Be forewarned: There is an anonymous masked male streaker interrupting the show and running through the audience in the middle of Cabaret Oldtown’s “Streakin’: A Musical Flashback to the 1970s.”
But you have to look quick. (He’s fast.) And he does wears a strategically placed sign to cover his “shortcomings,” as David Niven quipped when confronted with the same thing during that fateful 1974 live Oscar telecast.
But the moment provides a quick and easy guffaw — as well as a nostalgia tweak — for this show, by James Rocco and Albert Evans. It was workshopped at Cabaret in 2000 and transferred to Off-Broadway in 2003 before coming back to Cabaret now to celebrate the start of the theater’s 20th season in downtown Wichita.
The show is a wild and wacky blend of music and comedy, celebrating and lampooning the excesses of the “Me Decade” full of mirror disco balls, smiley faces, polyester fashions, mile-high platform shoes, big hair and fast-disappearing Partridge/Brady family values. Like that decade, this production has its highs and lows — music that soars and touches the heart and some comedy bits that just fall flat. It’s a mixed bag, but a mostly enjoyable one.
Directed by Cabaret co-owner Christi Moore, who appeared in the Off-Broadway run and is reprising her efforts in seven different roles, the show boasts blockbuster musical moments, from the hand-clapping, revival-type seriousness of “The Day the Music Died” to the giddy, gaudy “I Will Survive.” There even are silly sojourns through novelty numbers like “I’ve Got a Brand New Pair of Roller Skates” and “Muskrat Love.”
The show-stopping highlight came with an emotionally charged, mostly well-executed “Bohemian Rhapsody,” the difficult Queen anthem that changes tempo numerous times and ranges from bass into the upper falsetto. Kyle Vespestad, taking the lead pioneered by the late Freddie Mercury, was terrific except for some strained notes at the very top of his range.
Vespestad, a Cabaret veteran who also was in the pre-Off-Broadway 2000 original, played a generic long-haired, laidback hippie — groovy! — in tie-dyed tops and headbands. He has a sharp sense of comic timing. He also, as co-choreographer with director/star Moore, served up interesting gestures and dance-line movements for fellow castmates when they took turns as back-up singers for each other.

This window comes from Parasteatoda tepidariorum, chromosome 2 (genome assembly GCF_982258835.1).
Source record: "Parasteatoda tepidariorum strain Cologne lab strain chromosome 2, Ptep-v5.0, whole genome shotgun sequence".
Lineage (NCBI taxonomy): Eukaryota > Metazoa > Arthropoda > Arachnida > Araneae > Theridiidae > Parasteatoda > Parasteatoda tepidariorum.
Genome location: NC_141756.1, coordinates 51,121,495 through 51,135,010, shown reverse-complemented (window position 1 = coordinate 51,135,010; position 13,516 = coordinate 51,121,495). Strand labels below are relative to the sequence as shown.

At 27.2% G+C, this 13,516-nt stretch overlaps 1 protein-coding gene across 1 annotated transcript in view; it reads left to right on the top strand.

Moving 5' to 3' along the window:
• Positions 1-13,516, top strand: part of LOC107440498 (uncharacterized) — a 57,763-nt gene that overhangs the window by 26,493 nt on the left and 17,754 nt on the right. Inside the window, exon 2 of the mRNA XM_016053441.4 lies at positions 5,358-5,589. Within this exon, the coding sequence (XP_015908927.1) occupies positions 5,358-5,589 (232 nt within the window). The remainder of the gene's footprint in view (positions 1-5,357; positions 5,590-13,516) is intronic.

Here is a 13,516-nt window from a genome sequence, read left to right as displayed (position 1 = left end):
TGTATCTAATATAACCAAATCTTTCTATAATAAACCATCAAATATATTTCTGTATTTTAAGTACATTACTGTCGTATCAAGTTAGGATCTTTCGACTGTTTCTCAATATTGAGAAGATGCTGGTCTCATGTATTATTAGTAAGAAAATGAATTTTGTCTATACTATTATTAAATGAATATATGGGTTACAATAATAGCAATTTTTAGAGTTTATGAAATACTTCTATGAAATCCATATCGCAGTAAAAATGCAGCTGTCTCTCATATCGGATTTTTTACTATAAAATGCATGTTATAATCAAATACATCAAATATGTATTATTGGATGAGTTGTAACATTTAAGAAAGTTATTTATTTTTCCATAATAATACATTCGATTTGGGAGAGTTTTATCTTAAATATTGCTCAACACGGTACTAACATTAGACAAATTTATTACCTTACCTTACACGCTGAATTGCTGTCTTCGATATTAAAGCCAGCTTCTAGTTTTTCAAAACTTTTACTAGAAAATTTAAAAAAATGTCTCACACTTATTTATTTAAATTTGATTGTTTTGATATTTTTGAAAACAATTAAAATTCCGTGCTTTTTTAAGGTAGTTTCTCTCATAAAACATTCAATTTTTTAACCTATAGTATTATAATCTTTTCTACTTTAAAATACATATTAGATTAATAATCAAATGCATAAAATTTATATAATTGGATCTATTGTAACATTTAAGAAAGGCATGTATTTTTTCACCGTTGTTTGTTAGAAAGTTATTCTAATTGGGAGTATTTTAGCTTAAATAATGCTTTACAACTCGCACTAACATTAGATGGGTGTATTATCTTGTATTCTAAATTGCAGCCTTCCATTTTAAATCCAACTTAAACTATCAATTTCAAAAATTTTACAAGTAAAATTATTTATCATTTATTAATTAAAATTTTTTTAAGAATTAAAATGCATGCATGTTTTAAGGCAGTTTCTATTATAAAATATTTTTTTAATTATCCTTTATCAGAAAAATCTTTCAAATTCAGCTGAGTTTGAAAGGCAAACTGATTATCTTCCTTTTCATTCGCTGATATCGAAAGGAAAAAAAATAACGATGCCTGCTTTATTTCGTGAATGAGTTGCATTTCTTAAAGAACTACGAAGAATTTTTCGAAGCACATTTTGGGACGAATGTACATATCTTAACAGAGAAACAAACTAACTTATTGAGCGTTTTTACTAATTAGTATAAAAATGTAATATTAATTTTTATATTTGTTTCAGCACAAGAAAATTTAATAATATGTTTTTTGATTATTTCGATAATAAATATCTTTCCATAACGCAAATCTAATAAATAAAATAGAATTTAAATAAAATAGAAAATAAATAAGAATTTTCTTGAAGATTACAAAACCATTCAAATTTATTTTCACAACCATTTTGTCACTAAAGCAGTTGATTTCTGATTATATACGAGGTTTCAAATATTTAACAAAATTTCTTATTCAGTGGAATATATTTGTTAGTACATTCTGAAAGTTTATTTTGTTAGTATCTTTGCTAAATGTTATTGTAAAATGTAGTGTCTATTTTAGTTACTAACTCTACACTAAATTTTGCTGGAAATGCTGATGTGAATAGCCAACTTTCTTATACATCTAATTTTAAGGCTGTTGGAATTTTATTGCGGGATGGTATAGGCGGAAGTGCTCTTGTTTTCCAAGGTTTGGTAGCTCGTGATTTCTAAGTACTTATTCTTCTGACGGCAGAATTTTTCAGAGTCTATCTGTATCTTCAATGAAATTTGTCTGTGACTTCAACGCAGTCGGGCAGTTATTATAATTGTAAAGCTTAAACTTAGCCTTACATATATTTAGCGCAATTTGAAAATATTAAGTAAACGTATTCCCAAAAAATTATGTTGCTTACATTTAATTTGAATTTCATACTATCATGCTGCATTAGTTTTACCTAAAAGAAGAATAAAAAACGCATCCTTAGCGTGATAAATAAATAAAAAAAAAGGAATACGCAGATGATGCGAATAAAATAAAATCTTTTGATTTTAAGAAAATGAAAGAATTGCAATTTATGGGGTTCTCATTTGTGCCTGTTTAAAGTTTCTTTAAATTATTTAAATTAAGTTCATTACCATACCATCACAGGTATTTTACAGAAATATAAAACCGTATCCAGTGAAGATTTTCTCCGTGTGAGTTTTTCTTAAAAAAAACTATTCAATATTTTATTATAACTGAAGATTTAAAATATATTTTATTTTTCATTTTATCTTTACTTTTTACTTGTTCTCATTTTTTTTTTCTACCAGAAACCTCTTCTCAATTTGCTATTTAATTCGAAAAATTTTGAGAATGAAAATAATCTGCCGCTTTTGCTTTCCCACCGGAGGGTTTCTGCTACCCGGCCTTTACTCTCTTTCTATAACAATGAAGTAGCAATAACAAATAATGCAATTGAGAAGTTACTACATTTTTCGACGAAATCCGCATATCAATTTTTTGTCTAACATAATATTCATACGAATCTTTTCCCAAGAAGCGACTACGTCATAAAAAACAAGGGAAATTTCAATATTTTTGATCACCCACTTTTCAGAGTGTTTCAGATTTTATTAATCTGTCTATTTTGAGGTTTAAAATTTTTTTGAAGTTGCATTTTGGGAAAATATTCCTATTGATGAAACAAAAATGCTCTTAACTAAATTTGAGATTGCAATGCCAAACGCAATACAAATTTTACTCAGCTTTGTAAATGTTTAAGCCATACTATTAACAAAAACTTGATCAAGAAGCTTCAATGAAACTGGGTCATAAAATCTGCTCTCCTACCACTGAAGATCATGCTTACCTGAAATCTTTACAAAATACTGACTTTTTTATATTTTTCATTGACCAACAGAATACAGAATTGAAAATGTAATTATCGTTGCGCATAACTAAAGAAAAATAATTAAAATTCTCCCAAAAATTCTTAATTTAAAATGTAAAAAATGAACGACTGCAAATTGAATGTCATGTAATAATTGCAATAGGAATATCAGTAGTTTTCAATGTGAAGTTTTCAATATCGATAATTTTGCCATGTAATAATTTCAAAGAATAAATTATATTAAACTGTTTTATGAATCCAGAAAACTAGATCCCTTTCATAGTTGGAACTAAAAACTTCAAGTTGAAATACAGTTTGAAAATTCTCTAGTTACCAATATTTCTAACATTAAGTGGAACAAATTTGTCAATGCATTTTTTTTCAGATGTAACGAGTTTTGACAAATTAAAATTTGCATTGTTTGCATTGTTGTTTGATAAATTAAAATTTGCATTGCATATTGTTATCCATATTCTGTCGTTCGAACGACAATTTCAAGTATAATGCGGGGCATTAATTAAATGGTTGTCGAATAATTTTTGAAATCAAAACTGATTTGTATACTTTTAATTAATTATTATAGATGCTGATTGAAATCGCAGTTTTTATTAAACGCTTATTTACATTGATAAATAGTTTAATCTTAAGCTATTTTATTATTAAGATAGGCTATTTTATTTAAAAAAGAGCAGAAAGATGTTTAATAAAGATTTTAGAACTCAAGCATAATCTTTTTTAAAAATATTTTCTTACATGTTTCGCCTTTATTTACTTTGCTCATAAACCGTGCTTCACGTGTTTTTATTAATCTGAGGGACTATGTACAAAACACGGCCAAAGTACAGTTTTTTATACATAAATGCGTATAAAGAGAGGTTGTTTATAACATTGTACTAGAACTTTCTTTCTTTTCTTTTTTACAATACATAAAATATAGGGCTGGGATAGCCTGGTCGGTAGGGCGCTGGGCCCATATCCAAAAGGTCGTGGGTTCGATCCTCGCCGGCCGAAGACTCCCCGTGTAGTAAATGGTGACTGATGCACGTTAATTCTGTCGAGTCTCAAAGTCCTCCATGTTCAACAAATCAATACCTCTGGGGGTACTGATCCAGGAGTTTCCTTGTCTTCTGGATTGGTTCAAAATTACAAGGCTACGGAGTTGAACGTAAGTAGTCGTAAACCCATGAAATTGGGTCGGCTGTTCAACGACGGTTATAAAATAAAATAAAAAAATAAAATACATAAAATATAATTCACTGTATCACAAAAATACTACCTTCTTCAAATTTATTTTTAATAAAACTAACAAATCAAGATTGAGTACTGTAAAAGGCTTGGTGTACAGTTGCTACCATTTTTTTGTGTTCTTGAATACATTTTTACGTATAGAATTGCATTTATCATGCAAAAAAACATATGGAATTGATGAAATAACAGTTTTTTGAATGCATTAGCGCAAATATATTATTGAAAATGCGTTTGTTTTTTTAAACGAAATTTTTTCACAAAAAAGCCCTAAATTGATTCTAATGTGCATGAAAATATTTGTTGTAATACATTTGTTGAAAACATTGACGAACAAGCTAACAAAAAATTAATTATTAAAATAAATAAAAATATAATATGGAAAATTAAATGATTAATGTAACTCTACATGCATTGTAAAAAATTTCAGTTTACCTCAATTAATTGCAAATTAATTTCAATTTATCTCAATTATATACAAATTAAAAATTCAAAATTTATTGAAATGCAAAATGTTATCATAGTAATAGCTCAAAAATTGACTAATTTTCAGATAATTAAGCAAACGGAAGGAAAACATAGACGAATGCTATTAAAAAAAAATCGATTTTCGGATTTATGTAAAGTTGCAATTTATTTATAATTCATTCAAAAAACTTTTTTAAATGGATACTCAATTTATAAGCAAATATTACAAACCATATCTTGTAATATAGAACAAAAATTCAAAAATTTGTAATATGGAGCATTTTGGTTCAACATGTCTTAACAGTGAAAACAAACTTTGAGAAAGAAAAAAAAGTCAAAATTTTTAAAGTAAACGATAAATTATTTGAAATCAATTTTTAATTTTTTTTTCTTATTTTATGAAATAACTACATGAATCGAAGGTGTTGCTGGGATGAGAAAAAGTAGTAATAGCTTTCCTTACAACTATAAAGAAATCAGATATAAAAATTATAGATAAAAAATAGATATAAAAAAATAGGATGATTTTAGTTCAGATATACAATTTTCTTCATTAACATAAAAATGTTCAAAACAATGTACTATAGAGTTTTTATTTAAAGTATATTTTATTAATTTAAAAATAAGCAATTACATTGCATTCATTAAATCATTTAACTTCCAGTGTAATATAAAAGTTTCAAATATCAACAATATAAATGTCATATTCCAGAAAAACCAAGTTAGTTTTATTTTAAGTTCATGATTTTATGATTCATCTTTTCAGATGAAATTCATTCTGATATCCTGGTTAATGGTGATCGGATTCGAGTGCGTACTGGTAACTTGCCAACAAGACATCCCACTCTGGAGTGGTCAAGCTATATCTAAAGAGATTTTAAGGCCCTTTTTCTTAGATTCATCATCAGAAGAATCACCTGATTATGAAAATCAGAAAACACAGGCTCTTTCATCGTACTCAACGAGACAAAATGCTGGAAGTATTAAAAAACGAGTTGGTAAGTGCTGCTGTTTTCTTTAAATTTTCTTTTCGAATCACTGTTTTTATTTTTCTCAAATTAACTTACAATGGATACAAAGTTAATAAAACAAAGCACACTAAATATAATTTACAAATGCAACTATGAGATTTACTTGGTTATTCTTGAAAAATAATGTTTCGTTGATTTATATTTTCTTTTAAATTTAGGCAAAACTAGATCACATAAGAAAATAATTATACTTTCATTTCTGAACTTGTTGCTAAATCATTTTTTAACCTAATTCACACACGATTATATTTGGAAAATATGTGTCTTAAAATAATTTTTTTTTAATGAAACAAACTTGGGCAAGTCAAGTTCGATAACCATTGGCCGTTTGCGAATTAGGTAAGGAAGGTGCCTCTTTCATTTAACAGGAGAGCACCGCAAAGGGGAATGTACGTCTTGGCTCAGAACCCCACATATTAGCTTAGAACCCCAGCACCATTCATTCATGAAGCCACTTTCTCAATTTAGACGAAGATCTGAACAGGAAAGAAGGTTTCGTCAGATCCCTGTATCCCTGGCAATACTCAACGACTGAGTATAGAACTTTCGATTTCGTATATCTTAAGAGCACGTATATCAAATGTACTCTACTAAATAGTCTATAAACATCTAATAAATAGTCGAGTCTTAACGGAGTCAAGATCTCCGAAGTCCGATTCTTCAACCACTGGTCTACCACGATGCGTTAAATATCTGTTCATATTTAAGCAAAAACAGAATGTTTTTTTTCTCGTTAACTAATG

Moore played a range from CB trucker for “Convoy” to ditzy game show assistant for “Scream That Theme” to feminist Gloria Steinem. She also has a husky, seductive voice that makes you sit up and pay attention when she launches into “I Am Woman.”
Kylie Jo Smith, making her Cabaret debut, strutted and growled through Donna Summer, Gloria Gaynor and Tina Turner tributes and put sexy pizzazz into some of the flashiest costumes in the show. Alex Johnson, with her clear strong soprano, did nice things with the nice-girl songs of Olivia Newton-John and Karen Carpenter while also playing the all-purpose blonde disco ditz.
Dylan Lewis, playing sort of a cross between Donny Osmond and Jim Bakker, gave full and wonderful voice to the nice-guy songs like “Everything Is Beautiful.” Less successful was his turn as a game-show host ad-libbing with contestants selected (strong-armed?) from the audience. And Maurice Sims ranged from a slick Sly Stone to a parody of the Village People all in one person dressed in Indian headdress, hard hat, cowboy chaps, biker boots and Army T-shirt. While Sims’ voice came out strong in some musical moments, it inexplicably receded in others, making him occasionally difficult to understand.
The Cabaret Oldtown band — Rich Bruhn on keyboards, Ron Smith on guitar, John Probst on bass and David Consiglio on drums — provided just the right power and sound to support the myriad musical styles, from disco to ballad to anthem, and particularly shined in recreating “Bohemian Rhapsody” just as we remember it from the classic recording.